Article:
The argument of the Republican Party for decades has been that communism is an existential menace to any nation that calls itself free. What they believe to be the corollary to this is the claim that they are the only political organization that is capable of resisting. Over time, this has turned into the belief that anyone who disagrees with any aspect of Republican ideology must be a communist, communism being in this view anything that a right winger disagrees with, be it green energy, Social Security, the Federal Reserve, or requirements to keep poison out of drinking water. And with the rise of Donald Trump, labeling someone a communist all too often is a troll’s game, a tactic to disrupt the conversation and shut down civil society.
To those of us outside school of thought, however, this can look like a desperate attempt to hide the danger signs that their economic system is sending. If the right would bother actually to read Marx — admittedly, his devotion to Hegel makes his writing needlessly dense and tortured — they would find that Marx’s predictions are a warning that anti-communists would do well to hear.
Marx’s view was that history has a direction, a propulsive force contained within each era that builds until the internal contradictions cause an overthrow of the present system that will resolve into a new formulation. The move of Europe from feudal societies to mercantilism and then capitalism is for him an example of these forces in action. He predicted that the last of these, the economic model that was coming into its own in his days, would itself collapse under its own weight to be replaced with a final paradise in which no classes stop one atop the other in a structure of exploitation. At this point, history as he understood the term would end.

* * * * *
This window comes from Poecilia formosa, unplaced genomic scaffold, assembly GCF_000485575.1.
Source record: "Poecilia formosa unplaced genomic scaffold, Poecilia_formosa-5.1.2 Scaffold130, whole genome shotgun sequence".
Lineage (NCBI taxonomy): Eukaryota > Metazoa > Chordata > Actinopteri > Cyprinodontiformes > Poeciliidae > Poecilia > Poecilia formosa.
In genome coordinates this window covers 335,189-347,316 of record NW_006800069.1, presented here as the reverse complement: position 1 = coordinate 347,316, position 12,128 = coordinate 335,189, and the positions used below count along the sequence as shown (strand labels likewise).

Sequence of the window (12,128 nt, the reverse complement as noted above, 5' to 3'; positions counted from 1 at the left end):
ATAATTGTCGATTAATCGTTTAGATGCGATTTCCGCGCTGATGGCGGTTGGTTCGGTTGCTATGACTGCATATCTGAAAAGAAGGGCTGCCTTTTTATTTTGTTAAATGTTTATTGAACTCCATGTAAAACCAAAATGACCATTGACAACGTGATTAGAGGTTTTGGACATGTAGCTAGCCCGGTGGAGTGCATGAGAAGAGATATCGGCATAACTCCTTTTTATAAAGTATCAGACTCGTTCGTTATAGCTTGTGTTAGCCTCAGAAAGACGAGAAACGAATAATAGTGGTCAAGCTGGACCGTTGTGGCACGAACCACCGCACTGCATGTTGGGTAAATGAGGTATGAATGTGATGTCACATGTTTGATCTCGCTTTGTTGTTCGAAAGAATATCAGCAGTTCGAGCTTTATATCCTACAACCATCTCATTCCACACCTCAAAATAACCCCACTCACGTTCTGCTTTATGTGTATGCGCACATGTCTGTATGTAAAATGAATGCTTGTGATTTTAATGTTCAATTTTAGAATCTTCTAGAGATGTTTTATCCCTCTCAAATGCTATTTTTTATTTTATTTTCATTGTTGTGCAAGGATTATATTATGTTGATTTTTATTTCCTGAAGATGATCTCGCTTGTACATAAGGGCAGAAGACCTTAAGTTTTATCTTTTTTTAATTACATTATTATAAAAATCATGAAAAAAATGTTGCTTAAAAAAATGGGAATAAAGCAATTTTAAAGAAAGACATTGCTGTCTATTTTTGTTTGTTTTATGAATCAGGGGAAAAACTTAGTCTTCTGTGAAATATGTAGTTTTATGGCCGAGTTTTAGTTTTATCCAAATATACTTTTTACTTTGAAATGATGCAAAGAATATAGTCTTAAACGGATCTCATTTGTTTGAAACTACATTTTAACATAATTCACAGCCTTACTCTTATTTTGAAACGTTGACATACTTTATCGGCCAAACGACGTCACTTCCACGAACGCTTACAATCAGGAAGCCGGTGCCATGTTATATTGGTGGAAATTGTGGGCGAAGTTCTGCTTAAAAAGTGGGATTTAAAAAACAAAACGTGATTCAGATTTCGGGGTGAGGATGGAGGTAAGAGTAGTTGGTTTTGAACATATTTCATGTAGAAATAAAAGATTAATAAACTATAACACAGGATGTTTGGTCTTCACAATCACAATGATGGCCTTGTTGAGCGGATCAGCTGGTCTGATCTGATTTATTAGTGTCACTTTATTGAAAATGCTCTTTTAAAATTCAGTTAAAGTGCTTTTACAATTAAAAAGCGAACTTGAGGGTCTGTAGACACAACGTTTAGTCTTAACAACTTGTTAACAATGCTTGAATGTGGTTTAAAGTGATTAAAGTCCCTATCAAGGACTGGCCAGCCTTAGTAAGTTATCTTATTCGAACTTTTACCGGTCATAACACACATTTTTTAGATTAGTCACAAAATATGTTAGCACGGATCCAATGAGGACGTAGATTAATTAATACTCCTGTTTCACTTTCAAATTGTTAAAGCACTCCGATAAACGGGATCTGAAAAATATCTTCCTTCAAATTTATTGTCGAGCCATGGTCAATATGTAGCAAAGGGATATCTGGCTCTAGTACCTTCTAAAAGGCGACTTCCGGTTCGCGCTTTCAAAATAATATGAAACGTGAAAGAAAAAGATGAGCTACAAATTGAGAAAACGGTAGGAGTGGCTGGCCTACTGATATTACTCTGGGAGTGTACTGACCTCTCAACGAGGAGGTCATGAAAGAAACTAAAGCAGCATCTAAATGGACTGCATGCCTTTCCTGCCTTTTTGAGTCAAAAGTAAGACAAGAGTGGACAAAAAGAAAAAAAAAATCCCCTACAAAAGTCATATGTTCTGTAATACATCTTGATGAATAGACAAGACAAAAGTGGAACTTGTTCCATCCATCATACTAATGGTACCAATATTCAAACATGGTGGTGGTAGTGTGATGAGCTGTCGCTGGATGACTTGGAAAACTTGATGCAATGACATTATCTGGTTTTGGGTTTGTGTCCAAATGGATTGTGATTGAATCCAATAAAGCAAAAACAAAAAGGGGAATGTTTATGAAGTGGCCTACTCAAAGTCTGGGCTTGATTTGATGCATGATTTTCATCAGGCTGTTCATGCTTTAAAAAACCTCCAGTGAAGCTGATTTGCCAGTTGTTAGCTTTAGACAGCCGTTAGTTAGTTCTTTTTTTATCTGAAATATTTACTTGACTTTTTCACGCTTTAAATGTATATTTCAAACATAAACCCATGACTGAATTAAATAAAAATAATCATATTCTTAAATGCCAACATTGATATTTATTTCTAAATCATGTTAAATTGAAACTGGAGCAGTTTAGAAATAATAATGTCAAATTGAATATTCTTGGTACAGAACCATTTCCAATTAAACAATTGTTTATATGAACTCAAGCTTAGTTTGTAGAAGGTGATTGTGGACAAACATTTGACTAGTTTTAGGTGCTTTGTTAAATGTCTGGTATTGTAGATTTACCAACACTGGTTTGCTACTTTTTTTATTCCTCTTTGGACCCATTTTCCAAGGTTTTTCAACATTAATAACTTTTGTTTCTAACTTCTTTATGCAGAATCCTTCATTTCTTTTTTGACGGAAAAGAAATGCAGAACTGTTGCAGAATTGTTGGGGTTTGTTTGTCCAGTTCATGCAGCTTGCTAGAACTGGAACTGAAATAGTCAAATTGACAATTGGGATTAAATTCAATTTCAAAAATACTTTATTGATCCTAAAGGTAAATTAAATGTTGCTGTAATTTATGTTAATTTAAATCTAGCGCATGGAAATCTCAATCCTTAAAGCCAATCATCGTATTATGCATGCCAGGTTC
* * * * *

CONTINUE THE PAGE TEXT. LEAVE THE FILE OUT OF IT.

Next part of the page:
Two of Marx’s most perceptive points were to observe how workers are turned into commodities and to predict that unrestrained capitalism would lead to increasing concentration of wealth in the hands of the few. Which is to say that genuine Marx, as opposed to the right wing’s straw man, was a good analyst, someone the world would do well to listen to. This is especially the case as the current obsession with laissez-faire anarchy careens toward disaster.
We live in an economy in which the very few possess the majority of our society’s wealth. We see daily reports of the armed agents of the state being used to shut down protest against our structural inequalities. Despite the efforts of the centrist Democratic Party to guarantee healthcare for all, many Americans are still without adequate medical services and 68,000 died per annum prior to the recent pandemic for that reason. And as the right wing keeps chipping away at protections for employees and at government services, the percentage of workers in the gig economy — workers who are on their own with regard to unemployment, injury, or eventual retirement — continues to grow.